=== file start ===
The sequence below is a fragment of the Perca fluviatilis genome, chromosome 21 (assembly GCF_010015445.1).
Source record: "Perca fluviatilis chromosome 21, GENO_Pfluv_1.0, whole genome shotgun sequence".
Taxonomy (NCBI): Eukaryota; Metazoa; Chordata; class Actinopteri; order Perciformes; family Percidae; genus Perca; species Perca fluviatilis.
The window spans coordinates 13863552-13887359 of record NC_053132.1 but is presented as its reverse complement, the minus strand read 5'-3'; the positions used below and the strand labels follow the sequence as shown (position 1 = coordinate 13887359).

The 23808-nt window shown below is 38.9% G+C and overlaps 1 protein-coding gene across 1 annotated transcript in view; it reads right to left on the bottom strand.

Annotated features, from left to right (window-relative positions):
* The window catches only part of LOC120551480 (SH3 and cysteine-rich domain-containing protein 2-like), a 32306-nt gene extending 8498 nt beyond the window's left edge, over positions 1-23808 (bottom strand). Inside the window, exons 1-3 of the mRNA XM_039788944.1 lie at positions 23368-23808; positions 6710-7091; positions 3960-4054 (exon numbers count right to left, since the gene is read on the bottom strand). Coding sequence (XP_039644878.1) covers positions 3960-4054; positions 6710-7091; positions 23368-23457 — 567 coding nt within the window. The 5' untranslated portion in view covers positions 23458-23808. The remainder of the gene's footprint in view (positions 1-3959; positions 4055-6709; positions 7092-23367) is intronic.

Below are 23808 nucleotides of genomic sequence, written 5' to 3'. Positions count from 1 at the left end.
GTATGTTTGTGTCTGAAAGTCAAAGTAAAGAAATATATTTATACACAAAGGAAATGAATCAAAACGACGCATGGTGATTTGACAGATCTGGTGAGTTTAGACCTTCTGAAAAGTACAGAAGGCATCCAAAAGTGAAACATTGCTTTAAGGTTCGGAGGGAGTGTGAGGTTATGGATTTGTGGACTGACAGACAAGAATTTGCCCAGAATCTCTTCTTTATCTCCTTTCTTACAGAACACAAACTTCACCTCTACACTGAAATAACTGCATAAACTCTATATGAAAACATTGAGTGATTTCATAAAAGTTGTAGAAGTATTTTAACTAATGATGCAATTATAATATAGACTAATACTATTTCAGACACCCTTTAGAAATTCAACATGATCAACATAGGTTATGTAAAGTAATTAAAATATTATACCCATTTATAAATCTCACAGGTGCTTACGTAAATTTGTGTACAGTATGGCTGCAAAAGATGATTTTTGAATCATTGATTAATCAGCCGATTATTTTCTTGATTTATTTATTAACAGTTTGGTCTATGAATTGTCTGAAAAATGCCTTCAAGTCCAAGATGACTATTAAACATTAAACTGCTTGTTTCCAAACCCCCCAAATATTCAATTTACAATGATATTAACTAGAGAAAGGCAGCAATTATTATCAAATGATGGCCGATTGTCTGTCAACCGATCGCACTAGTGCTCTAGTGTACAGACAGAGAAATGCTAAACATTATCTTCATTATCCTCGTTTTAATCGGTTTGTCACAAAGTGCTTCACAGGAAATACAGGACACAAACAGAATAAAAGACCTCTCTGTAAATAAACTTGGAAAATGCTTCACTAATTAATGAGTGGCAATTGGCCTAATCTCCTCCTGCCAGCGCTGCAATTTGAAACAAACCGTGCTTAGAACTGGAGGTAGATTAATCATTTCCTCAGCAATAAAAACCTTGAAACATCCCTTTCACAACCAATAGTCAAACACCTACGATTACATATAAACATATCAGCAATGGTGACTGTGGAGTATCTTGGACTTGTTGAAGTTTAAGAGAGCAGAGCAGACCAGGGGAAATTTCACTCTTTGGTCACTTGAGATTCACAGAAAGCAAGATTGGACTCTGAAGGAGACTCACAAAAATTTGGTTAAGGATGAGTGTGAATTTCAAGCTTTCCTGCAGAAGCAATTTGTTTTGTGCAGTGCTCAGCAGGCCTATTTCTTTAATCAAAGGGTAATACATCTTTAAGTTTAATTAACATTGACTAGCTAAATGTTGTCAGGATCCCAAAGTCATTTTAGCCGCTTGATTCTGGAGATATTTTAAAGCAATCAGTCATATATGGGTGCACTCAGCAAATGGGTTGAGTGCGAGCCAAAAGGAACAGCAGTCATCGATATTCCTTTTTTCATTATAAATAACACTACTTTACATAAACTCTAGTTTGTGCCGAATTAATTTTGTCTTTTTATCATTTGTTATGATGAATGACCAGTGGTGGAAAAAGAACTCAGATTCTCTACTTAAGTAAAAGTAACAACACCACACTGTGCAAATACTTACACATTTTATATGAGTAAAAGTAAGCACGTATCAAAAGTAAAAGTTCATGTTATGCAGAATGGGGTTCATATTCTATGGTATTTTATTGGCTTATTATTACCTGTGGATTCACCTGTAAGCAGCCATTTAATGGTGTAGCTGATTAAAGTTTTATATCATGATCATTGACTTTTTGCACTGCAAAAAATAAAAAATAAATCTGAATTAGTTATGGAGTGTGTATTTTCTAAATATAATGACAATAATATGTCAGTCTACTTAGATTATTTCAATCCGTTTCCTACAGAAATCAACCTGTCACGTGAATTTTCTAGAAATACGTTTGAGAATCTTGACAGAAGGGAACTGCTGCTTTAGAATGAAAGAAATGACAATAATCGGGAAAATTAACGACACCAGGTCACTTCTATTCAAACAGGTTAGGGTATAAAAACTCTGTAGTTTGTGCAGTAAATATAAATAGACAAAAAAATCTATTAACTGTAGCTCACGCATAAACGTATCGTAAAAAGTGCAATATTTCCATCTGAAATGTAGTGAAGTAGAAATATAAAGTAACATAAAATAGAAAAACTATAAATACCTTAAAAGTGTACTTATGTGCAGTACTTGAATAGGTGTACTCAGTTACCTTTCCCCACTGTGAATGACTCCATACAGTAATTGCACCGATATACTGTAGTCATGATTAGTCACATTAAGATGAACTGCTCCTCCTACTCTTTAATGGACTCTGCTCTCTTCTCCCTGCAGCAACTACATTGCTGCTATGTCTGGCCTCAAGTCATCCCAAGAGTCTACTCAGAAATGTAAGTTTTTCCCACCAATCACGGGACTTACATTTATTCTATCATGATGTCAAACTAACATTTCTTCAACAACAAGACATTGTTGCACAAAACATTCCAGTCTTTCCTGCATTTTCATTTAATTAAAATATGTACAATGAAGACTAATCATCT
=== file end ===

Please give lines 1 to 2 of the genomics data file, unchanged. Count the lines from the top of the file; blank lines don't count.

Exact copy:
The sequence below is a fragment of the Perca fluviatilis genome, chromosome 21 (assembly GCF_010015445.1).
Source record: "Perca fluviatilis chromosome 21, GENO_Pfluv_1.0, whole genome shotgun sequence".